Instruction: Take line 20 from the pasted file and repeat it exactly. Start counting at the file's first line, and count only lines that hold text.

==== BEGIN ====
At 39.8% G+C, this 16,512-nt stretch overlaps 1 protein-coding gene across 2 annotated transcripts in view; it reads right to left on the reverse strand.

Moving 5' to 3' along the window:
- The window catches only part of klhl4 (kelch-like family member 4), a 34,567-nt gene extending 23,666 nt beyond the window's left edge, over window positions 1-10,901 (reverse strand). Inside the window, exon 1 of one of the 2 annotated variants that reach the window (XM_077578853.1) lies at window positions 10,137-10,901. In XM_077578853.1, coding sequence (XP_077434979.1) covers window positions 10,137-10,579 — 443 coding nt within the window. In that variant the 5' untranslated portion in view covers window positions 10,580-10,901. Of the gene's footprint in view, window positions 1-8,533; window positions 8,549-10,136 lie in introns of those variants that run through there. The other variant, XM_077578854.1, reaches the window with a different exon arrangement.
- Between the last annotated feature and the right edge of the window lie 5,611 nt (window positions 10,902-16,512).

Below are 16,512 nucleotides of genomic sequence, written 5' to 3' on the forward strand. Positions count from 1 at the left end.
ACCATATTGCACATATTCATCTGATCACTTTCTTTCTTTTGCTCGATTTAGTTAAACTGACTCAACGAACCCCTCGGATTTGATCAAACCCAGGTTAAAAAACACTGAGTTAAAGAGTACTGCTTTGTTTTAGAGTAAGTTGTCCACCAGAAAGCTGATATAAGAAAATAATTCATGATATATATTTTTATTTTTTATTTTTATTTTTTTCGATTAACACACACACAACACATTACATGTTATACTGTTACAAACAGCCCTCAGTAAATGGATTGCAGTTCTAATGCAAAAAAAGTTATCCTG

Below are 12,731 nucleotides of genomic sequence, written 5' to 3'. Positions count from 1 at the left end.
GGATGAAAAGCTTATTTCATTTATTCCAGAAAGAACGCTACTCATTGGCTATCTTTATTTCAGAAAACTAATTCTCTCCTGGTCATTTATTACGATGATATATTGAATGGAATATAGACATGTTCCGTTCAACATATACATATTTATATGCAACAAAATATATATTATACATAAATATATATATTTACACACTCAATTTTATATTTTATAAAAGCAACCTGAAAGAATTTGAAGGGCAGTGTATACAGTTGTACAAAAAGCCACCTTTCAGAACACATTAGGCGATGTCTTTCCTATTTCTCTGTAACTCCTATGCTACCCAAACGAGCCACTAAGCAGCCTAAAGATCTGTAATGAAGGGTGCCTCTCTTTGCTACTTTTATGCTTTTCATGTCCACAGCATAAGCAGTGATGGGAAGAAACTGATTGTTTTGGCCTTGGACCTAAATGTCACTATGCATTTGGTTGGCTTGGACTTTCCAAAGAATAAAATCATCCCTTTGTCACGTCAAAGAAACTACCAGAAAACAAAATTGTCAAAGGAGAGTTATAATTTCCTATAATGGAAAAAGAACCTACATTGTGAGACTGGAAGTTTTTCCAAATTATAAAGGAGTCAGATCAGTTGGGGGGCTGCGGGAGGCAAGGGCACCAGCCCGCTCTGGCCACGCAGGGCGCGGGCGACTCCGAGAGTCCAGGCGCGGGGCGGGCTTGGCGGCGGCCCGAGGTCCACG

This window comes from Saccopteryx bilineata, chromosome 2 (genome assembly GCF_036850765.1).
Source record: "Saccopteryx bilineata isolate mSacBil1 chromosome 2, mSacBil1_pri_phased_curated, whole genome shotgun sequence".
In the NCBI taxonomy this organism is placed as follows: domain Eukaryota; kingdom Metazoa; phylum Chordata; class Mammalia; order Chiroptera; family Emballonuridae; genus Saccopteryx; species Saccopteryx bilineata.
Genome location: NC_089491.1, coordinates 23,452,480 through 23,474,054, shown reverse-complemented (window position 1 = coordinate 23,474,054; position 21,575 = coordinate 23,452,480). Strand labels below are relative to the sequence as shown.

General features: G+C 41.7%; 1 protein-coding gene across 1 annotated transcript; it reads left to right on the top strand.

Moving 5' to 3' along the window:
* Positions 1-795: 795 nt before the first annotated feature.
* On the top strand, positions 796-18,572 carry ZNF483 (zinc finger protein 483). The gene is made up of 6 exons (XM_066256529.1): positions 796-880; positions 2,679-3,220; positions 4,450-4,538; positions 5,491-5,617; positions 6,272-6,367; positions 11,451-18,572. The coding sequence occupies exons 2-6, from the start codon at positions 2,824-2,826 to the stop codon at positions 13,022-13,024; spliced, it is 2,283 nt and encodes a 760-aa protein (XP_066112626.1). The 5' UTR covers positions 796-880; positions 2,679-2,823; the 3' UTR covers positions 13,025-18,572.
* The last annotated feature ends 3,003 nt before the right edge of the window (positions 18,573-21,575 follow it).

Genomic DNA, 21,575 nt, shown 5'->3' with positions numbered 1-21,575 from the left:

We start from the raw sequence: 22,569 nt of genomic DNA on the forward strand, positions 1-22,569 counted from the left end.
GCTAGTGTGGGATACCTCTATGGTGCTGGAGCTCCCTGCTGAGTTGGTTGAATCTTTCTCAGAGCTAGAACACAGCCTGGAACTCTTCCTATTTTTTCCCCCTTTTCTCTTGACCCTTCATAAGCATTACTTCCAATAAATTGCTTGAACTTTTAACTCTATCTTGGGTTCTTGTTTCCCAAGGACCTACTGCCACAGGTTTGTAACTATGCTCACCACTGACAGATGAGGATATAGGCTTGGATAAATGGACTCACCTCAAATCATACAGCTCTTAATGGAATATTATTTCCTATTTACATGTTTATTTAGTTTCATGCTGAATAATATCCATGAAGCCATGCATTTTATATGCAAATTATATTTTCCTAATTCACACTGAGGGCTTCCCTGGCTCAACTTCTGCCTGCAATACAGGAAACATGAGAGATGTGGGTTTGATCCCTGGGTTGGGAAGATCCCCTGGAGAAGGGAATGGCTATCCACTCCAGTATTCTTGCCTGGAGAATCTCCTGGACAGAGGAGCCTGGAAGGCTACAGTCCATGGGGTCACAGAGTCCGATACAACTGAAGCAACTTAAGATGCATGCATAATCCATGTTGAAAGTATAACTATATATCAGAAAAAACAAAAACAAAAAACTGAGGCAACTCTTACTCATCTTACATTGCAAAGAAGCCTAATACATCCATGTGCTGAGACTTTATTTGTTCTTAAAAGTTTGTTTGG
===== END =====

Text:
GCTAGTGTGGGATACCTCTATGGTGCTGGAGCTCCCTGCTGAGTTGGTTGAATCTTTCTCAGAGCTAGAACACAGCCTGGAACTCTTCCTATTTTTTCCCCCTTTTCTCTTGACCCTTCATAAGCATTACTTCCAATAAATTGCTTGAACTTTTAACTCTATCTTGGGTTCTTGTTTCCCAAGGACCTACTGCCACAGGTTTGTAACTATGCTCACCACTGACAGATGAGGATATAGGCTTGGATAAATGGACTCACCTCAAATCATACAGCTCTTAATGGAATATTATTTCCTATTTACATGTTTATTTAGTTTCATGCTGAATAATATCCATGAAGCCATGCATTTTATATGCAAATTATATTTTCCTAATTCACACTGAGGGCTTCCCTGGCTCAACTTCTGCCTGCAATACAGGAAACATGAGAGATGTGGGTTTGATCCCTGGGTTGGGAAGATCCCCTGGAGAAGGGAATGGCTATCCACTCCAGTATTCTTGCCTGGAGAATCTCCTGGACAGAGGAGCCTGGAAGGCTACAGTCCATGGGGTCACAGAGTCCGATACAACTGAAGCAACTTAAGATGCATGCATAATCCATGTTGAAAGTATAACTATATATCAGAAAAAACAAAAACAAAAAACTGAGGCAACTCTTACTCATCTTACATTGCAAAGAAGCCTAATACATCCATGTGCTGAGACTTTATTTGTTCTTAAAAGTTTGTTTGG